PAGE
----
Case of the Week: Dens Evaginatus 3


This week is a really cool case of a dens evaginatus erupting onto the plane of occlusion.  Dens evaginatus is an outfolding of the enamel from the occlusal surface of a tooth, which is opposite of dens invaginatus.  On this case, look at the mandibular second premolar which appears to have a vertical projection of enamel in the follicle.

Bitewing radiograph - tip of dens evaginatus evident apical to mandibular second primary molar.

Bitewing radiograph – tip of dens evaginatus evident apical to mandibular second primary molar.

The second radiograph is after the exfoliation of the primary teeth with more of the crown of the second premolar evident.

Bitewing radiograph - dens evaginatus evident as vertical enamel projection of mandibular second premolar.

Bitewing radiograph – dens evaginatus evident as vertical enamel projection of mandibular second premolar.

If you have any questions or comments about this case, please leave them below. Thanks and enjoy!


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3 thoughts on “Case of the Week: Dens Evaginatus

  • Didi

    Hi Dr. G, I’m a dental student at the University of Toronto in Canada and find your website to be really helpful as a supplement to our lecture notes. Thanks so much for making this site! Just a question on the first radiographic image. Why is the second primary molar more radioopaque than the rest of the teeth, especially where the pulp chamber is? Also, do we tend to expect the permanent tooth that’s replacing the primary to also be affected? Thanks so much in advance!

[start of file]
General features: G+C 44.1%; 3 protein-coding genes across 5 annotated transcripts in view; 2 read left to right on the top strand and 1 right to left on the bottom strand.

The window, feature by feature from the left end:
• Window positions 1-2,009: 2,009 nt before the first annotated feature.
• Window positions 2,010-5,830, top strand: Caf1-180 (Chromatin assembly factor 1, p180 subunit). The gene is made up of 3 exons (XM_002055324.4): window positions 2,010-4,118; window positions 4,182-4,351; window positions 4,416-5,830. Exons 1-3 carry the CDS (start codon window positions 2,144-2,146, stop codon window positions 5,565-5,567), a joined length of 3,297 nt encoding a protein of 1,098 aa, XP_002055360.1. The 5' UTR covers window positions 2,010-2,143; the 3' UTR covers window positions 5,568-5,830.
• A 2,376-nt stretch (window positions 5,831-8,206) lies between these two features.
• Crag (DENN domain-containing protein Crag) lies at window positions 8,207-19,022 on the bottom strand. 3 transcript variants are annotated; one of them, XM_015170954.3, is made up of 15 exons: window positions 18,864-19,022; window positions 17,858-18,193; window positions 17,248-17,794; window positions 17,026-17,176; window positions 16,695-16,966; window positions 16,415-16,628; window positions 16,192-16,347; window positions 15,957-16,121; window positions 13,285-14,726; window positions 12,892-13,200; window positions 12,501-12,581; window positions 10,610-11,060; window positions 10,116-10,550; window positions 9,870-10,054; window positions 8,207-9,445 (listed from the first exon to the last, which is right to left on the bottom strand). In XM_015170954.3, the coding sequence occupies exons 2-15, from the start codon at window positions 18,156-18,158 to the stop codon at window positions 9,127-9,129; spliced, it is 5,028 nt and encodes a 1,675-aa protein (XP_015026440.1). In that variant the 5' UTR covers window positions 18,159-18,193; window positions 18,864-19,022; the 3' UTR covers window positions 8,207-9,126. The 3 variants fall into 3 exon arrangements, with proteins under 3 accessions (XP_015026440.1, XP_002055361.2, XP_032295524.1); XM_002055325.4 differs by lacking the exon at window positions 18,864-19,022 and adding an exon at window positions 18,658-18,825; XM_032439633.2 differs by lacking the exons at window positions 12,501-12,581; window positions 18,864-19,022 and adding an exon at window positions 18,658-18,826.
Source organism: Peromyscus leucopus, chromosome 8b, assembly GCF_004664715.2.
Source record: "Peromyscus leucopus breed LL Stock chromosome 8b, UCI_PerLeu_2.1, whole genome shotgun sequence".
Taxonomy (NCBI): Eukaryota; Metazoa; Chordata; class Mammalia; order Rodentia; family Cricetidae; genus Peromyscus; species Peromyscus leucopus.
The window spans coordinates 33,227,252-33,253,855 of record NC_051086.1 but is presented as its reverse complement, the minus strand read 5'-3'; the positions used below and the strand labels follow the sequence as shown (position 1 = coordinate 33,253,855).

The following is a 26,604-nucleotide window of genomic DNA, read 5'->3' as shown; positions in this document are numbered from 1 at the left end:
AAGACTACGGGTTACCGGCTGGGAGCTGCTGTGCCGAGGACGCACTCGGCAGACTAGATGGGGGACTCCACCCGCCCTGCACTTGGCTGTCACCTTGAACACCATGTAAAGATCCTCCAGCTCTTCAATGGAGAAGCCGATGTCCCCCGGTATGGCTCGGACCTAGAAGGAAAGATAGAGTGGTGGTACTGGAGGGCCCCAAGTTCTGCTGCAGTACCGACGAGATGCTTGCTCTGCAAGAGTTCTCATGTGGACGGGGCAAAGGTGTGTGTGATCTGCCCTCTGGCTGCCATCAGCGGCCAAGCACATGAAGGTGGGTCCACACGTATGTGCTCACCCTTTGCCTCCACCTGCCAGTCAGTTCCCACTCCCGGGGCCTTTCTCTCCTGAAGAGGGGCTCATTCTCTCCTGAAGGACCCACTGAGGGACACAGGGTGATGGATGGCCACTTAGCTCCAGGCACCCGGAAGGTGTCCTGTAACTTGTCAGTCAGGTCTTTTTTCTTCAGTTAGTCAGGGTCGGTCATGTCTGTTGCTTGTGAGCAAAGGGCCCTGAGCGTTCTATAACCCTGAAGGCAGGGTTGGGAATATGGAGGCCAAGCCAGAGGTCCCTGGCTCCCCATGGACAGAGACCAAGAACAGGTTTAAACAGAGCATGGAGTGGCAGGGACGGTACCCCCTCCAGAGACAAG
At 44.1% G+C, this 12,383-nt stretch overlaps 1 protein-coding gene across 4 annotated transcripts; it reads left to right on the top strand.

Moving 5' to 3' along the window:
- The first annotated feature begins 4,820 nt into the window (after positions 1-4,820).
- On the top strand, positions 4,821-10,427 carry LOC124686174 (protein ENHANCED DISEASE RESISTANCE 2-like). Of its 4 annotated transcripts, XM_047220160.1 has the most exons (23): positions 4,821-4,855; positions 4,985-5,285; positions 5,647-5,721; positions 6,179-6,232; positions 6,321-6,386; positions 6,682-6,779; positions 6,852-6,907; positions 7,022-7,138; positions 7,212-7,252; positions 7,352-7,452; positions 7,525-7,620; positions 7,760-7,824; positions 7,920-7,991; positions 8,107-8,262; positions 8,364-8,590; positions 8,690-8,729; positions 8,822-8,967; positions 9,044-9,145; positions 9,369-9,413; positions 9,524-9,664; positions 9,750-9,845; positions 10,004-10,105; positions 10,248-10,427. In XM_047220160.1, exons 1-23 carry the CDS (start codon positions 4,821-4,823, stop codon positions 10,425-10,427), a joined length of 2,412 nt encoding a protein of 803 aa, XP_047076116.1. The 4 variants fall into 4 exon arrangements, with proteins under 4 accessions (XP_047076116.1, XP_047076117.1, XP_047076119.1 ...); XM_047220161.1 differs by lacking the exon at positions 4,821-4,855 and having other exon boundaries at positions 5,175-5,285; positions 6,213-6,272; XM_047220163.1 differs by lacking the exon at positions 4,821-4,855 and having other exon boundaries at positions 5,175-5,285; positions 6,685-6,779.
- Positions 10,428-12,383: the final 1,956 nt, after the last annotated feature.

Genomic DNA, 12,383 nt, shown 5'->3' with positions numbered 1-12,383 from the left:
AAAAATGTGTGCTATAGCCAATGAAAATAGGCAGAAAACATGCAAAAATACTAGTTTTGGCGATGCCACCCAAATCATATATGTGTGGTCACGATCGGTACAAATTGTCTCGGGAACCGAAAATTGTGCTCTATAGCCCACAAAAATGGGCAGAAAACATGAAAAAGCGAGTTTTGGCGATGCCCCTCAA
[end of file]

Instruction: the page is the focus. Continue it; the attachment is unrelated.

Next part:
• Dr. Shawneen Gonzalez Post author

      Thanks and I’m glad you are finding the site informative. 🙂

      Are you asking about the radiopaque filling material on the mandibular first primary molar? If so, that’s endodontic material used for primary teeth which is typically only applied in the pulp chamber. For the permanent tooth replacing the first primary tooth if an inflammation is present in the bone near the developing premolar it can result in altered morphology of the crown of the permanent tooth which is referred to as Turner’s hypoplasia.

      Please let me know if this is what you were asking and tell Dr. Ernest Lam HI 😀 if you interact with him.

  • Didi

    Thanks so much for the response, Dr.G!

    Originally, I was wondering why the crown of the mandibular first molar is more radioopque than the rest of the teeth in the bitewing – it makes sense that a root canal was done and the crown was placed afterwards to improve the integrity of the tooth. The root canal filling threw me off because we haven’t learned root canals in pediatric patients yet and I didn’t see any gutta perchas placed in the canals so I thought that was odd. And thanks for your answer to the second question. We learned about Turner’s hypoplasia in lecture and this was a good case to kind of connect everything together. Thanks again for your response!

    Dr. Lam hasn’t lectured us (he might in third year radiology) but if I see him I’ll definitely say hi!